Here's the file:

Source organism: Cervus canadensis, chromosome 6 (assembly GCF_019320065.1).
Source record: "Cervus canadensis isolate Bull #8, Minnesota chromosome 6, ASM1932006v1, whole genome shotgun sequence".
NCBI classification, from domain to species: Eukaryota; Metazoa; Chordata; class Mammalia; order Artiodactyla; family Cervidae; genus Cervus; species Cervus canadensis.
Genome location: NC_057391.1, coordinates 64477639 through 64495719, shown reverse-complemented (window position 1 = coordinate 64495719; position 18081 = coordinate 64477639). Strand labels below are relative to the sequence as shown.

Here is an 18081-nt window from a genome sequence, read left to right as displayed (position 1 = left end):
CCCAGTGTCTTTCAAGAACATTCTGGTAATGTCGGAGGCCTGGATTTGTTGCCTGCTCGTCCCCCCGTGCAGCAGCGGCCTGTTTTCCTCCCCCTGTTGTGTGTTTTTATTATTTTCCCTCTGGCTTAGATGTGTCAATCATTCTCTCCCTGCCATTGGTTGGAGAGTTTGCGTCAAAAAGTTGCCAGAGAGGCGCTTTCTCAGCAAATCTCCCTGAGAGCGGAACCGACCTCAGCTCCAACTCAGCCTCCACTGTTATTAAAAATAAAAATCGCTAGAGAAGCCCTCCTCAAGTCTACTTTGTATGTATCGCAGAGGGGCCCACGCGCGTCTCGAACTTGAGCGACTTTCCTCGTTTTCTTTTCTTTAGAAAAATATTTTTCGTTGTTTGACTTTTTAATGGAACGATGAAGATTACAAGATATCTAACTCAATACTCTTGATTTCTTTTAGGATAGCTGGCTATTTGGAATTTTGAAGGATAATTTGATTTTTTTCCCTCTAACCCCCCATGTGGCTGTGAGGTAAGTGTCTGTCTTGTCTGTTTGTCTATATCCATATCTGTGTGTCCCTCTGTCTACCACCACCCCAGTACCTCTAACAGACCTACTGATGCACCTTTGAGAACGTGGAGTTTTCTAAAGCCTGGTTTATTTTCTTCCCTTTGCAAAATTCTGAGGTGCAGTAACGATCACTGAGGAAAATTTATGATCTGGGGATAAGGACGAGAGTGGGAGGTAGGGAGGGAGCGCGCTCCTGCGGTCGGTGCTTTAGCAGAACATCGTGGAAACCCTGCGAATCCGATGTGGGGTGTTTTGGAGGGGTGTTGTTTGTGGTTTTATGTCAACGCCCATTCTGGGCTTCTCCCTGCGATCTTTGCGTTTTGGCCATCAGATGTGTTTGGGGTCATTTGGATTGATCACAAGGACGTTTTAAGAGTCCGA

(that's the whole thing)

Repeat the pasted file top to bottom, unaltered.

Source organism: Cervus canadensis, chromosome 6 (assembly GCF_019320065.1).
Source record: "Cervus canadensis isolate Bull #8, Minnesota chromosome 6, ASM1932006v1, whole genome shotgun sequence".
NCBI classification, from domain to species: Eukaryota; Metazoa; Chordata; class Mammalia; order Artiodactyla; family Cervidae; genus Cervus; species Cervus canadensis.
Genome location: NC_057391.1, coordinates 64477639 through 64495719, shown reverse-complemented (window position 1 = coordinate 64495719; position 18081 = coordinate 64477639). Strand labels below are relative to the sequence as shown.

Here is an 18081-nt window from a genome sequence, read left to right as displayed (position 1 = left end):
CCCAGTGTCTTTCAAGAACATTCTGGTAATGTCGGAGGCCTGGATTTGTTGCCTGCTCGTCCCCCCGTGCAGCAGCGGCCTGTTTTCCTCCCCCTGTTGTGTGTTTTTATTATTTTCCCTCTGGCTTAGATGTGTCAATCATTCTCTCCCTGCCATTGGTTGGAGAGTTTGCGTCAAAAAGTTGCCAGAGAGGCGCTTTCTCAGCAAATCTCCCTGAGAGCGGAACCGACCTCAGCTCCAACTCAGCCTCCACTGTTATTAAAAATAAAAATCGCTAGAGAAGCCCTCCTCAAGTCTACTTTGTATGTATCGCAGAGGGGCCCACGCGCGTCTCGAACTTGAGCGACTTTCCTCGTTTTCTTTTCTTTAGAAAAATATTTTTCGTTGTTTGACTTTTTAATGGAACGATGAAGATTACAAGATATCTAACTCAATACTCTTGATTTCTTTTAGGATAGCTGGCTATTTGGAATTTTGAAGGATAATTTGATTTTTTTCCCTCTAACCCCCCATGTGGCTGTGAGGTAAGTGTCTGTCTTGTCTGTTTGTCTATATCCATATCTGTGTGTCCCTCTGTCTACCACCACCCCAGTACCTCTAACAGACCTACTGATGCACCTTTGAGAACGTGGAGTTTTCTAAAGCCTGGTTTATTTTCTTCCCTTTGCAAAATTCTGAGGTGCAGTAACGATCACTGAGGAAAATTTATGATCTGGGGATAAGGACGAGAGTGGGAGGTAGGGAGGGAGCGCGCTCCTGCGGTCGGTGCTTTAGCAGAACATCGTGGAAACCCTGCGAATCCGATGTGGGGTGTTTTGGAGGGGTGTTGTTTGTGGTTTTATGTCAACGCCCATTCTGGGCTTCTCCCTGCGATCTTTGCGTTTTGGCCATCAGATGTGTTTGGGGTCATTTGGATTGATCACAAGGACGTTTTAAGAGTCCGA